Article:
Frustratingly, the Pact air commander insisted on sending the bulk of tactical air to the northern sector where it would likely be shredded by NATO interceptors. The Soviets debate a bit about using chemical munitions for what may be the final turn of the game It ends on a roll of 7 to 10 at the end of this turn. If not, the same roll is made each subsequent turn. The East Germans, however, are holding in and around some key cities in the north so whatever short term gains might be made with chemical munitions would probably be lost due to lack of manpower. The war is going well for the Soviets so far so it makes no sense.

Three WP tactical aircraft are assigned to attack Dusseldorf while two attack Bremen. Amazingly, two tactical aircraft (both Su-24s) make it through NATO’s air screen and attack Dusseldorf, inflicting a hit on the defending West German paratroopers defending the city. Soviet infantry invades the city from nearby Dortsmund and eliminate them shortly afterwards. The tip of the Soviet invasion has now reached the east bank of the Rhine. An East German armored division attacks Bremen and manages a success, sending the defending Dutch retreating. Seven German cities are now in the hands of the Pact player. The only good news for NATO commanders is that the planned attack on Frankfurt fails miserably.

Pact forces double up their defenses on each of their captured cities during their movement phase. Taking back anything will be a tough nut to crack. NATO maneuvers a few units around the tip of the Soviet spear and send a West German armored division and a US infantry and armored division to take back Dusseldorf and Dortmund. The West German counterattack fails but the US infantry lays a beating on the defending Soviet infantry in the city. The Soviets lose a defending unit and tactical air manages a hit on the defending armored unit but the city is still held by the Russians at the end of the turn.

Soviets push through all the way to the Rhine. 

US infantry across the Rhine attack into Dusseldorf, scoring a die roll that matches their attack rating value. The Soviets decide to soak up the damage and stubbornly remain there.  Another “Hail Mary” attack from the Danes manages to dislodge the Soviets temporarily from Hannover but a retreating Soviet tank division falls back into the city to secure it.

A few counterattacks are attempted in the south but NATO cannot seem to get anything going here. It seems the front has stabilized mostly around Nurnberg. French reinforcements arrive near Frankfurt to help with the city’s defense.

End of Turn 4: NATO counterattacks…but it isn’t enough.

We roll to see if the game is over and a “10” is rolled. With seven NATO cities in Soviet hands, the Russians have won with an overwhelming victory.


I really enjoyed Red Storm Rising. It was deeper than I thought it would be. Although the basic game is ruled almost entirely by the luck of the die, the advanced game offers both players some interesting decisions like air and asset allocation, which plays a very influential role on the overall outcome of the war. For a light wargame, I think Red Storm is just the right balance of fun and strategy with a nice theme on top of it. For anyone wanting anything even slightly deeper, VG’s NATO: The Next War in Europe is what you are looking for.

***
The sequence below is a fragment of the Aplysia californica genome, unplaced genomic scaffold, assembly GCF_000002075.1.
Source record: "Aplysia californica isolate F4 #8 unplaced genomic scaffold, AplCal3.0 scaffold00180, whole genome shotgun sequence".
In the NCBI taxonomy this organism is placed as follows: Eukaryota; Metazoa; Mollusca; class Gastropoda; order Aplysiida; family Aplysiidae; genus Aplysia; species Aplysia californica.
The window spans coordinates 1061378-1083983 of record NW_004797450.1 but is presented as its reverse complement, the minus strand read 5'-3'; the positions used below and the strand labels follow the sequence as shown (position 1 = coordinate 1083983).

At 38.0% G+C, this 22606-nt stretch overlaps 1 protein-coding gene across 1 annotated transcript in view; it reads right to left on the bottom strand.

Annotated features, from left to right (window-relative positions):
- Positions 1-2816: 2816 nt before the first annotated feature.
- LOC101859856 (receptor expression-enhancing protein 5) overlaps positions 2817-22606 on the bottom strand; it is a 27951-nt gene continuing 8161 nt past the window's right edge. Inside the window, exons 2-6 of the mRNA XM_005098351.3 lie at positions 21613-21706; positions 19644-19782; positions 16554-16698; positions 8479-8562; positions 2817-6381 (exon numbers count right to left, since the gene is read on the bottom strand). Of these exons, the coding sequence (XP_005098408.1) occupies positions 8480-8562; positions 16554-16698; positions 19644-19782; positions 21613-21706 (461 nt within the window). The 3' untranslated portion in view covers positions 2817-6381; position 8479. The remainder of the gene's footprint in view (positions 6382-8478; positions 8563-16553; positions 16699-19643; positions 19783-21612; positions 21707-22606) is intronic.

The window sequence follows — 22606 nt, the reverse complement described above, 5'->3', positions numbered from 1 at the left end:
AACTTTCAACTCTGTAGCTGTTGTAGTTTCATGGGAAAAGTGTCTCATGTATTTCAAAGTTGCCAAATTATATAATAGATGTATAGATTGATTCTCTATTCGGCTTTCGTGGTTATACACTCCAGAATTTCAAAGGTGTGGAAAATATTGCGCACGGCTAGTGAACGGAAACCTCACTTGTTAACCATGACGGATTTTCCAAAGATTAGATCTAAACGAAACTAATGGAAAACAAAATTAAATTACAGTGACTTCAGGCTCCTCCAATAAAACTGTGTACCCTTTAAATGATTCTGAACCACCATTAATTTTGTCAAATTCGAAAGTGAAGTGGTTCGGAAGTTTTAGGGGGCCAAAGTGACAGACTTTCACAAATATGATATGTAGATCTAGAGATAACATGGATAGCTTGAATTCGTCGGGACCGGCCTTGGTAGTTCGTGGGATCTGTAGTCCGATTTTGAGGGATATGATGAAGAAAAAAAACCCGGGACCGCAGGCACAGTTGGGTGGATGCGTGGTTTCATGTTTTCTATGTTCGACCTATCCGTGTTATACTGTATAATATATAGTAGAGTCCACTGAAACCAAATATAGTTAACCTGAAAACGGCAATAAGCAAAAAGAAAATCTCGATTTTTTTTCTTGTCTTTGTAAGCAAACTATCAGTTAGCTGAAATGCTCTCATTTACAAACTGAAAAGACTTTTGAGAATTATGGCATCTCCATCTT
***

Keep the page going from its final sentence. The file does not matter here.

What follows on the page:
In terms of balance, I think NATO has a very tough job of it going into this game because of the setup rules. Luckily, there are optional setup rules that allow for the NATO player to pick and choose where to deploy his initial units. On the other hand, NATO air ratings are way better than Pact air units and a decent player would have probably gained air superiority more quickly than I did in my game. I also didn’t use NATO aircraft for interdiction until turn 3. A smarter allocation of air resources might have halted the Soviet thrust towards the Ruhr. I could have also assigned planes to attack Warsaw Pact assets. If I played this again, I would send a plane at anything that had an engineer attached to it because those assets basically nullified my river defense strategy.

I made a couple of house rules during my game, which I would state below:

1.) Units cannot retreat into cities captured by the enemy, even if they are vacant. Units can always retreat into friendly-captured cities no matter what.

2.) If a unit’s attack rating is reduced to 1 or less, it cannot destroy an enemy unit on a roll of 1. Instead, the attack is treated as if the roll was equal to the attacker’s combat value. That means the enemy unit can either retreat or opt to remain in its location and take a hit.

I can see pulling this thing out when my son gets older and giving it a go. It’s probably one of the best beer & pretzels (or coke & chips) game I’ve played in a long time. It is a very nice entry-level wargame that has all the basic ideas (breakthrough, asset allocation, maneuver) of a deeper wargame in there. What’s more, you can play this through in a single sitting. I would recommend Red Storm Rising to anyone interested in a game with this kind of theme and weight to it.


  1. Brad thanks for posting this. I played this quite a bit growing up along with Hunt for the Red October. I recommend trying to combine the two. If I remember correctly there are rules for that. I have both games sitting in a box waiting for my son to grow older and I can't wait to break them out.